This article features the following VMA members: CSX, Host Agency, and Norfolk Southern
An aerial view of the Norfolk Southern coal yard in Norfolk
NORFOLK | Are we witnessing a coal revival? Only a year ago, coal exports from Hampton Roads were in a downward spiral, following a portwide year-over-year drop of about 35 percent in 2015. For the first half of 2016, exports from the port – the biggest coal-exporting port in North America – had dropped almost 30 percent from the same period a year earlier.
The picture began to change late last year, when all three of the port’s coal-export terminals – Norfolk Southern Corp.’s Pier 6 at Lamberts Point and Kinder Morgan’s Pier IX and Dominion Terminal Associates in Newport News – together posted a dramatic spike in business.
From this January through June, coal exports from Hampton Roads are up 56 percent from last year, according to T. Parker Host, a Norfolk-based ship agency, the largest in the nation for vessels carrying dry-bulk cargoes.
“Even, though, the picture looks very, very rosy at the moment, in three months it could turn,” said David Host, chairman and CEO of T. Parker Host. “A lot of people are very cautionary about, ‘Hey, this is going to continue.’”
The world market is split between “metallurgical” or “met” coal, used in steelmaking, and steam or “thermal” coal, which is used in electrical power plants.
Historically, only a relative sliver of the coal moving through Hampton Roads has been barged to utility plants on the East Coast. The rest has been exported, much of it high-quality metallurgical coal from Central Appalachia.
For the first six months of this year, though, all of the coal moved through the port’s three terminals has been exported.
The international coal market is a dynamic, delicately balanced ecosystem of sorts, experts say.
“If you pull a boulder into the Pacific Ocean somebody sitting on an Atlantic beach is going to get splashed,” said Jim Thompson, Knoxville, Tenn.-based senior director for U.S. coal with IHS Markit, a global research firm. “It’s a global market and it very much behaves as a global market.”
While improved demand in China, for example, might not lead directly to sales of American coal into China, it can create opportunities elsewhere, he added.
Thompson said he believes the surge in Hampton Roads’ coal exports is due to a combination of factors: a stronger metallurgical coal market; shipperschoosing to get more involved in the thermal market; and railroadsworking with people to try to make transportation costs work.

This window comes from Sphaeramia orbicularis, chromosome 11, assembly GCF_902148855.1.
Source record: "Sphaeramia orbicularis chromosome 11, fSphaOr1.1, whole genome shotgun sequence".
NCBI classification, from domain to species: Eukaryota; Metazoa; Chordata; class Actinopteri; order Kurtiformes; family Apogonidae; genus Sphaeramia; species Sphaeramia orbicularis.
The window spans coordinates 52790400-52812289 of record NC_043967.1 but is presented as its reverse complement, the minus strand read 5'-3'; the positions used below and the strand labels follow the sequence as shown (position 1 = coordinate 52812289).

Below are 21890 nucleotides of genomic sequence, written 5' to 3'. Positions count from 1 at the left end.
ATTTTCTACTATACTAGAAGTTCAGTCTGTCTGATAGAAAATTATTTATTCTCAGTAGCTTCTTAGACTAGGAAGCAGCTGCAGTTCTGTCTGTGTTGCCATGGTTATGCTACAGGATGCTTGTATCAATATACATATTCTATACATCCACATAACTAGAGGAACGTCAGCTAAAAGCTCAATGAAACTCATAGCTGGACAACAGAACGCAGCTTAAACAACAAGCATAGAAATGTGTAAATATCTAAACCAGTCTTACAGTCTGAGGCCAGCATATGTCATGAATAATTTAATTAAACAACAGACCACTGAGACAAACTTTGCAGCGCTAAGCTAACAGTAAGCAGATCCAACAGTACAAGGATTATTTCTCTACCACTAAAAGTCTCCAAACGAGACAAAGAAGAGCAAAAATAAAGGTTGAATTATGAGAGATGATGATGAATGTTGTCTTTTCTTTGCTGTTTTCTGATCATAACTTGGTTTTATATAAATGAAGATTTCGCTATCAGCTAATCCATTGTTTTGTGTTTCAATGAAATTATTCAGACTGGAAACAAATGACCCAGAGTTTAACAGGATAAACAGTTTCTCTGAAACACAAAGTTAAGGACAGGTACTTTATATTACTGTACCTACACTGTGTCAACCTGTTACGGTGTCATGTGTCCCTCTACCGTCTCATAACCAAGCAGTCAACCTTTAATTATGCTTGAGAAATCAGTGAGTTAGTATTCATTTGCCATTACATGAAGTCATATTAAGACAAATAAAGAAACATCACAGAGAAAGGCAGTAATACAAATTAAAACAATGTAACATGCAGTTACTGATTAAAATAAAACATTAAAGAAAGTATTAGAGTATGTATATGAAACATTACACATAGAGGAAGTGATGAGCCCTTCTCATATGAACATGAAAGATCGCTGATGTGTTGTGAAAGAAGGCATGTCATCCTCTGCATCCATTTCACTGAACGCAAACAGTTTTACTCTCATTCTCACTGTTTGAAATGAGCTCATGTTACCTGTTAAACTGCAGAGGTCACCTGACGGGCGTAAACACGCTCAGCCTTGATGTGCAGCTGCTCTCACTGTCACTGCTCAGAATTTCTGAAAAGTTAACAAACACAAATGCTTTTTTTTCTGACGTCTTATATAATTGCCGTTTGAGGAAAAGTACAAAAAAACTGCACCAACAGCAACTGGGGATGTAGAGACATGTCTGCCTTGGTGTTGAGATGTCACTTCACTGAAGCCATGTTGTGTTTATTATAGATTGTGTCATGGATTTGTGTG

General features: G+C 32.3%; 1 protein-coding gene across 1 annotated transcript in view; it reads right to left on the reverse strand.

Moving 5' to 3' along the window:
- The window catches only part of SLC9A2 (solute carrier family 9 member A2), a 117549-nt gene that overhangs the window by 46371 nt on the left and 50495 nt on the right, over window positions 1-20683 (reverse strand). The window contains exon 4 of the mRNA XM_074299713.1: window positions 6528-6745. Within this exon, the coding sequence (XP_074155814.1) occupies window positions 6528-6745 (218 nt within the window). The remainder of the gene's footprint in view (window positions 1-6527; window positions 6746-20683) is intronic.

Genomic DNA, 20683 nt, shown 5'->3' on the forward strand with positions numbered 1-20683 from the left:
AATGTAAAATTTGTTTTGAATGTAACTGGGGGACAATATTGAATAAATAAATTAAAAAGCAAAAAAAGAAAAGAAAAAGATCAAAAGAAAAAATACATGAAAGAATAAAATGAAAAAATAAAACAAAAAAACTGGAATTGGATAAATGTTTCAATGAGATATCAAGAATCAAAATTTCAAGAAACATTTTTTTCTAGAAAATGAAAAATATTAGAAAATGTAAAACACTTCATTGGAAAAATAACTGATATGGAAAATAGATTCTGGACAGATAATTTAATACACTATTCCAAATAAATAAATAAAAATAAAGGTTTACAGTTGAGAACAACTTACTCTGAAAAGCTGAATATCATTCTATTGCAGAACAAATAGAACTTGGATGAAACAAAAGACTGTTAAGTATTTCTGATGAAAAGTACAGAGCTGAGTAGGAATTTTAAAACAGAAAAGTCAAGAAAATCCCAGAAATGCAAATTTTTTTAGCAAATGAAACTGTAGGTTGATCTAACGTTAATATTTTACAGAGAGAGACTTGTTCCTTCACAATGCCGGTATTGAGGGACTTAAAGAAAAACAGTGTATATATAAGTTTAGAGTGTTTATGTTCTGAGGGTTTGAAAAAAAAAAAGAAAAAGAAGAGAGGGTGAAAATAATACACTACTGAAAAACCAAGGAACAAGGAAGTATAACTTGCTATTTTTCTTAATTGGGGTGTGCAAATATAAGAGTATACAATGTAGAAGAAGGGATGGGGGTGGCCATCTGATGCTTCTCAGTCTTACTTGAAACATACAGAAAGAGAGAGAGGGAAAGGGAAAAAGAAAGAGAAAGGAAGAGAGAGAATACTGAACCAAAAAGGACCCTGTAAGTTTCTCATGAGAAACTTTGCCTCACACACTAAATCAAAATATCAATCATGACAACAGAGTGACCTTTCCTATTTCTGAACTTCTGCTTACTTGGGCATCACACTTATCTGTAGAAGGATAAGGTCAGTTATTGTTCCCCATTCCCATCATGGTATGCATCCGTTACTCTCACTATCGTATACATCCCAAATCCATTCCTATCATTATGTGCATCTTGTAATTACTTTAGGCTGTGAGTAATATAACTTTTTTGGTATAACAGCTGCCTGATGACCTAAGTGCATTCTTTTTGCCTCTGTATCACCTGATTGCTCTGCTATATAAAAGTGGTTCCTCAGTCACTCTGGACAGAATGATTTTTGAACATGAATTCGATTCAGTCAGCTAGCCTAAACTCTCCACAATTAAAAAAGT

That third point seems to be borne out in recent railroad financial statements.
Last week, CSX Corp., which serves both the Pier IX and DTA coal terminals in Newport News, reported a 27 percent year-over-year increase in coal revenue for the second quarter, on a 7 percent gain in coal volume.
In April, Norfolk Southern reported that coal revenue for the first quarter surged 20 percent from the same quarter a year earlier, on a 21 percent gain in coal volume. The railroad is scheduled to release its second-quarter earnings this week.
Norfolk Southern’s export-coal business for the first quarter soared 71 percent from a year earlier, though the company exports coal from Baltimore as well as Norfolk. The railroad exports mostly thermal coal from Baltimore, which accounts for about 38 percent of its total export volume. Its Lamberts Point business, which exports the balance, mostly metallurgical coal, grew more than 50 percent during the first quarter.
At least for the foreseeable future, “you can expect export levels probably closer to what we’re seeing this year than what we saw last year,” Thompson said, adding a caveat.
Hampton Roads is still “very much married” to Central Appalachia production, and the thermal side of the business there has declined and will continue to decline, he said.
“We are seeing the relentless conversion of (Central Appalachian coal production) from a highly productive, extremely influential thermal coalfield to a met-heavy region that serves niche thermal markets,” Thompson wrote early this month in Coal & Energy/IHS Energy, a trade publication.
Local coal exports, then, are still going to be largely affected by the metallurgical coal market: When it’s strong, so exports will be, and when the met-coal market is weaker, exports will follow suit, Thompson said in an interview.
Nationwide, coal exports for the first quarter of this year were up 58 percent from the same quarter last year, the Washington, D.C.-based U.S. Energy Information Administration announced last week.
The agency, however, added that it “expects growth in coal exports to slow in the coming months,” with total 2017 exports forecast at 72 million tons, or 19 percent higher than the 2016 level.
Putting everything in perspective, however, the EIA noted that U.S. coal exports are still running way below capacity, having exported 61 million tons last year though the nation had a coal-export capacity of 257 million tons.
“Facilities in the Norfolk, Virginia, area alone have the capacity to export approximately 84 (million tons) annually – more than the total amount of coal exported from all U.S. ports in 2016,” the agency stated.
Given U.S. coal’s dramatic reversal of fortunes, at least as far as exports are concerned, one might wonder whether President Donald Trump’s campaign promise to revive the flagging coal industry is in any way related.
Thompson, however, said the factors in play are far more complicated than that.
While not wishing to denigrate, in any way, the impact of a friendlier political environment, that’s not what creates demand, he said.
Probably the single biggest driver of the surge in exports is that there is international demand for U.S. metallurgical coal right now, he added: “That is a function of the market rather than the political environment.”